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Did the Elimination of Mandatory Retirement Affect Faculty Retirement Flows?

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  • Orley Ashenfelter
  • David Card

Abstract

A special exemption from the 1986 Age Discrimination Act allowed colleges and universities to enforce mandatory retirement of faculty at age 70 until 1994. We compare faculty turnover rates at a large sample of institutions before and after the federal law change, and at a set of institutions that were covered by earlier state laws prohibiting compulsory retirement. Retirement rates at institutions that enforced mandatory retirement exhibited sharp 'spikes' at ages 70 and 71. About 90 percent of professors who were still teaching at age 70 retired within two years. After the elimination of compulsory retirement the retirement rates of 70 and 71-year-olds fell to levels comparable to 69-year-olds, and over one-half of 70-year-olds were still teaching two years later. These findings indicate that U.S. colleges and universities will experience a rise in the number of older faculty over the coming years. The increase is likely to be larger at private research universities, where a higher fraction of faculty has traditionally remained at work until age 70.

Suggested Citation

  • Orley Ashenfelter & David Card, 2001. "Did the Elimination of Mandatory Retirement Affect Faculty Retirement Flows?," NBER Working Papers 8378, National Bureau of Economic Research, Inc.
  • Handle: RePEc:nbr:nberwo:8378
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    1. repec:fth:prinin:448 is not listed on IDEAS
    2. Orley Ashenfelter & David Card, 2001. "Did the Elimination of Mandatory Retirement Affect Faculty Retirement Flows?," NBER Working Papers 8378, National Bureau of Economic Research, Inc.
    3. Lumsdaine, Robin L. & Mitchell, Olivia S., 1999. "New developments in the economic analysis of retirement," Handbook of Labor Economics,in: O. Ashenfelter & D. Card (ed.), Handbook of Labor Economics, edition 1, volume 3, chapter 49, pages 3261-3307 Elsevier.
    4. Orley Ashenfelter & David Card, 2002. "Did the Elimination of Mandatory Retirement Affect Faculty Retirement?," American Economic Review, American Economic Association, vol. 92(4), pages 957-980, September.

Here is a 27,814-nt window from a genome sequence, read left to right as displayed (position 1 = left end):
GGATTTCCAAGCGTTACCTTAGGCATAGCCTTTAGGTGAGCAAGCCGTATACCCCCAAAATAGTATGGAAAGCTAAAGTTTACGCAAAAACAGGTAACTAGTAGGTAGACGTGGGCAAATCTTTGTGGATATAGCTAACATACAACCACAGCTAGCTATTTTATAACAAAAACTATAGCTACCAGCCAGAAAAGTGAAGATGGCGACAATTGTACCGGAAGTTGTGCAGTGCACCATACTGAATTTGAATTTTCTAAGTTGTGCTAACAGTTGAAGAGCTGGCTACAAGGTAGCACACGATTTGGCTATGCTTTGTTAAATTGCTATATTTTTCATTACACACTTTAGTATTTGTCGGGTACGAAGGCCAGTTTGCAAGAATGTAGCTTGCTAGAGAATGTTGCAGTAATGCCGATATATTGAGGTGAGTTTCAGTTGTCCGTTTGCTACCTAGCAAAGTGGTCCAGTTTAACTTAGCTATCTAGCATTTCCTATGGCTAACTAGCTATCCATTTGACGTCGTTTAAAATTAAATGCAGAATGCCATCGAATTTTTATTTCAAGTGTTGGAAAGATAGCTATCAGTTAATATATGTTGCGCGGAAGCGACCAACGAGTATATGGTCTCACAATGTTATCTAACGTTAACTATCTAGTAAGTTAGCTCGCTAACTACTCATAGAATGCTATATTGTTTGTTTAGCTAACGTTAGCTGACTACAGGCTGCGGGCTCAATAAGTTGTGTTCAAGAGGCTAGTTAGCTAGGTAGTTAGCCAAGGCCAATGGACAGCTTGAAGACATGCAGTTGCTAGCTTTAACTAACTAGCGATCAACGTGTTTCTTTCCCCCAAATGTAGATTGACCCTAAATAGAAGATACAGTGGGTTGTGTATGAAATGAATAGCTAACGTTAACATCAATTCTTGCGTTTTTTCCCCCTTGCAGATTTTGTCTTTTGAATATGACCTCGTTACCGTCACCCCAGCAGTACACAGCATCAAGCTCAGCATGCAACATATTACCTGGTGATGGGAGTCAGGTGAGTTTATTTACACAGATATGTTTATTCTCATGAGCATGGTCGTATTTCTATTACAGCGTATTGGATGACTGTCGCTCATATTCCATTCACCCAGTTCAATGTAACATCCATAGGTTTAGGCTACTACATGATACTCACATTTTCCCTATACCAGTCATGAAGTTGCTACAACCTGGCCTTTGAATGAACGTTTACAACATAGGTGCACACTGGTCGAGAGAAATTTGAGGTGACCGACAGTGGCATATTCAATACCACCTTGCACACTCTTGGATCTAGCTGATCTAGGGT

5. Orley Ashenfelter & David Card, 2000. "How Did the Elimination of Mandatory Retirement Affect Faculty Retirement?," Working Papers 827, Princeton University, Department of Economics, Industrial Relations Section..
    6. Orley Ashenfelter & David Card, 2000. "How Did the Elimination of Mandatory Retirement Affect Faculty Retirement?," Working Papers 827, Princeton University, Department of Economics, Industrial Relations Section..
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    Cited by:

    1. Orley Ashenfelter & David Card, 2002. "Did the Elimination of Mandatory Retirement Affect Faculty Retirement?," American Economic Review, American Economic Association, vol. 92(4), pages 957-980, September.
    2. Avner Ahituv & Joseph Zeira, 2011. "Technical Progress and Early Retirement," Economic Journal, Royal Economic Society, vol. 121(551), pages 171-193, March.
    3. Ashenfelter, Orley & Card, David, 2001. "Did the Elimination of Mandatory Retirement Affect Faculty Retirement Flows?," IZA Discussion Papers 402, Institute for the Study of Labor (IZA).
    4. David Neumark, 2003. "Age Discrimination Legislation in the United States," Contemporary Economic Policy, Western Economic Association International, vol. 21(3), pages 297-317, July.
    5. David Card & Michael Ransom, 2011. "Pension Plan Characteristics and Framing Effects in Employee Savings Behavior," The Review of Economics and Statistics, MIT Press, vol. 93(1), pages 228-243, February.

    More about this item

    JEL classification:

    • J26 - Labor and Demographic Economics - - Demand and Supply of Labor - - - Retirement; Retirement Policies
    • I21 - Health, Education, and Welfare - - Education - - - Analysis of Education

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